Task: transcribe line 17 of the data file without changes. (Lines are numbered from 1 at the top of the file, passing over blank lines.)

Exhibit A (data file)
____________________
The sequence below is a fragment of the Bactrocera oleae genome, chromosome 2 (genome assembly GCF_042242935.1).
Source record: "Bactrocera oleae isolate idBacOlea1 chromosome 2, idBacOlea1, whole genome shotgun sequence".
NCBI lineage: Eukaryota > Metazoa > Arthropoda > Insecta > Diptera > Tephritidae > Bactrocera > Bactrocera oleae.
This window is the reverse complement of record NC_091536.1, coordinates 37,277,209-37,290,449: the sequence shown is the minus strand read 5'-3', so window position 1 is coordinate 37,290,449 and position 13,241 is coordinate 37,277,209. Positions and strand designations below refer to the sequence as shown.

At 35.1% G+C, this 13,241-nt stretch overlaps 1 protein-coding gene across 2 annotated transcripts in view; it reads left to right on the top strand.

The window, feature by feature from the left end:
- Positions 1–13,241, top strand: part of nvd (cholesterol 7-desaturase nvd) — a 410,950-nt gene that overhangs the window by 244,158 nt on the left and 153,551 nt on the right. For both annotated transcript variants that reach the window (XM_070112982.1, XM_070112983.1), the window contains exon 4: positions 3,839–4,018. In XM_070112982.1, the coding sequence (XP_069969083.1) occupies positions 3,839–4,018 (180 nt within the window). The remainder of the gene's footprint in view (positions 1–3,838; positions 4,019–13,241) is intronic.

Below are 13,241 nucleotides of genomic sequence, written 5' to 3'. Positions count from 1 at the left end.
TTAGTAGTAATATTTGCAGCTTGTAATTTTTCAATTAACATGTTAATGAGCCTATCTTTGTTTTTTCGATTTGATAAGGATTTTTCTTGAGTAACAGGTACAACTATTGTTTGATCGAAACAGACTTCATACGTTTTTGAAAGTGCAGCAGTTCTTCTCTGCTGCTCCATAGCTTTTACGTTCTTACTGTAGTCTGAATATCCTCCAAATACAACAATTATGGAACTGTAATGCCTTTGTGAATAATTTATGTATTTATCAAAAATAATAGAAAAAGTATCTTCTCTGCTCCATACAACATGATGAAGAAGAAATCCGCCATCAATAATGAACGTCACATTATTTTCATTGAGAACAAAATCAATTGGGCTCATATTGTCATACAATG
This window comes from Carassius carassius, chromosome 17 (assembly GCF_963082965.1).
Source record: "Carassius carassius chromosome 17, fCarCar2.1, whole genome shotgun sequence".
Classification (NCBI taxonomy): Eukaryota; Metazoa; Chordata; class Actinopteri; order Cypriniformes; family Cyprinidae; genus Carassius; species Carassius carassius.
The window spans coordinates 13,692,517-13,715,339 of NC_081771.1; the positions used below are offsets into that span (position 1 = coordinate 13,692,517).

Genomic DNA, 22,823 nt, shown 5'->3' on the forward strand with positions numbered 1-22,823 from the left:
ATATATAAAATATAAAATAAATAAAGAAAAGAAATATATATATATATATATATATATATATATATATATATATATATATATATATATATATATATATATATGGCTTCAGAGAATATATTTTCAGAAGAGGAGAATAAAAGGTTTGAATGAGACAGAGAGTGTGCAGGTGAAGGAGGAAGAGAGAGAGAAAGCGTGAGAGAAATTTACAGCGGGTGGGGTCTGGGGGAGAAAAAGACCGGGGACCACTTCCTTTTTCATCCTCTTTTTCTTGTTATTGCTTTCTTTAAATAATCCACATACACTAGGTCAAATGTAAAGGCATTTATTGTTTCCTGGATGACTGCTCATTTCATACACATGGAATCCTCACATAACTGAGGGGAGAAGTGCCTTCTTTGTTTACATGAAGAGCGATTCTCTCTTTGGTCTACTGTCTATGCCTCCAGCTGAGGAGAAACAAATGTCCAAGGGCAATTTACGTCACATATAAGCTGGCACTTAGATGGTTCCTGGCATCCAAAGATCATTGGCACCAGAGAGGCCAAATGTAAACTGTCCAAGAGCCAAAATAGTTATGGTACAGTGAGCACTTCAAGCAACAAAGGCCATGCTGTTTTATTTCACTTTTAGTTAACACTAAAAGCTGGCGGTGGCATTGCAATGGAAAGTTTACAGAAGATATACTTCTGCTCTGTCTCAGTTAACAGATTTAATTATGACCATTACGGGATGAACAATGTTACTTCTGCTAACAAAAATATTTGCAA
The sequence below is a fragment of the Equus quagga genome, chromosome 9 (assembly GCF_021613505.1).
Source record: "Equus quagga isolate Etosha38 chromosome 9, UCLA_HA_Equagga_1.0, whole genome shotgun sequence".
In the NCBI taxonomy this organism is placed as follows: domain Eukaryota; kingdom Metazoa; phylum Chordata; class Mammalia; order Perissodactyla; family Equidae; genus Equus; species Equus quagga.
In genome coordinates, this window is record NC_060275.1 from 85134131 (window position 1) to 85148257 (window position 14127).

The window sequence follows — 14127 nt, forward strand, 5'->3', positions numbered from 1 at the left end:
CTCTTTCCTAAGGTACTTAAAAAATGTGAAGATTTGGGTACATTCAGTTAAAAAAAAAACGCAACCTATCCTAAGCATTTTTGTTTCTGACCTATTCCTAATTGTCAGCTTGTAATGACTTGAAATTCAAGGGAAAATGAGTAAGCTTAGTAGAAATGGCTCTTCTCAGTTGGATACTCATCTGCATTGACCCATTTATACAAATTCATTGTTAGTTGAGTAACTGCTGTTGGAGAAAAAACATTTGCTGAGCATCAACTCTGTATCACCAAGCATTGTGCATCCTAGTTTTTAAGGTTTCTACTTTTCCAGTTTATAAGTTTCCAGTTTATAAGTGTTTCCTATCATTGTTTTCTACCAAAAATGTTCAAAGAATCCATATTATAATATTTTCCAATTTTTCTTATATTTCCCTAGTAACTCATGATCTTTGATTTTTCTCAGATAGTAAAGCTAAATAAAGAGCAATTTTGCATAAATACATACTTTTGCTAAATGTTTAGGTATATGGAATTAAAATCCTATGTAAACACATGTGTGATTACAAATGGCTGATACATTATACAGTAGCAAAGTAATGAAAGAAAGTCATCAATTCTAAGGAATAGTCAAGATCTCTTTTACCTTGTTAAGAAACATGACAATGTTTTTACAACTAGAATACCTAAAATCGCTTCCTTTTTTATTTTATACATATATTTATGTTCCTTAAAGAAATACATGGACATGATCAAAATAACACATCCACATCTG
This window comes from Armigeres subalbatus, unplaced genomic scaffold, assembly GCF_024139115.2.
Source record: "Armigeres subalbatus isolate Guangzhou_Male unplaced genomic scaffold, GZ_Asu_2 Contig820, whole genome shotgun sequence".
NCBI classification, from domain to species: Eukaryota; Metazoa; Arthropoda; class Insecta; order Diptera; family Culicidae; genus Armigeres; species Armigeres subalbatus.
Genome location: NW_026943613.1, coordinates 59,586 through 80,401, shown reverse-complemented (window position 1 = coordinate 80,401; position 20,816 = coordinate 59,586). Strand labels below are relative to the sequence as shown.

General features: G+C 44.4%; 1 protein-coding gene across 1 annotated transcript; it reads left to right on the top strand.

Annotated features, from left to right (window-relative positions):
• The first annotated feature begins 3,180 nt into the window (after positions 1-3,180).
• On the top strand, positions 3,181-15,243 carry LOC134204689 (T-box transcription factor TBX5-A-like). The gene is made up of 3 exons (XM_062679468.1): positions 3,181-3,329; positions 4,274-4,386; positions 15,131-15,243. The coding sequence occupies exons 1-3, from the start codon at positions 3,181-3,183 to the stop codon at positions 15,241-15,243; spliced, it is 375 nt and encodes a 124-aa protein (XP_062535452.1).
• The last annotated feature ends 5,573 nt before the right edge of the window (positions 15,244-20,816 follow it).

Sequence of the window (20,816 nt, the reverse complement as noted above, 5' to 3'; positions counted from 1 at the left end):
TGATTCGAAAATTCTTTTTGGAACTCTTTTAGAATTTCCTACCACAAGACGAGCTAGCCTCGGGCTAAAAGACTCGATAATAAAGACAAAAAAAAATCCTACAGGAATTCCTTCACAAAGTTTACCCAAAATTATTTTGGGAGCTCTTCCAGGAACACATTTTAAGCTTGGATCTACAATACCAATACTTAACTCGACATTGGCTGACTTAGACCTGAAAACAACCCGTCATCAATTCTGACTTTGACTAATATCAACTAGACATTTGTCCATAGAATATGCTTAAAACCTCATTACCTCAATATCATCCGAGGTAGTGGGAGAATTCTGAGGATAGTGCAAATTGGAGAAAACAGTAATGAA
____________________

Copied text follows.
Source record: "Equus quagga isolate Etosha38 chromosome 9, UCLA_HA_Equagga_1.0, whole genome shotgun sequence".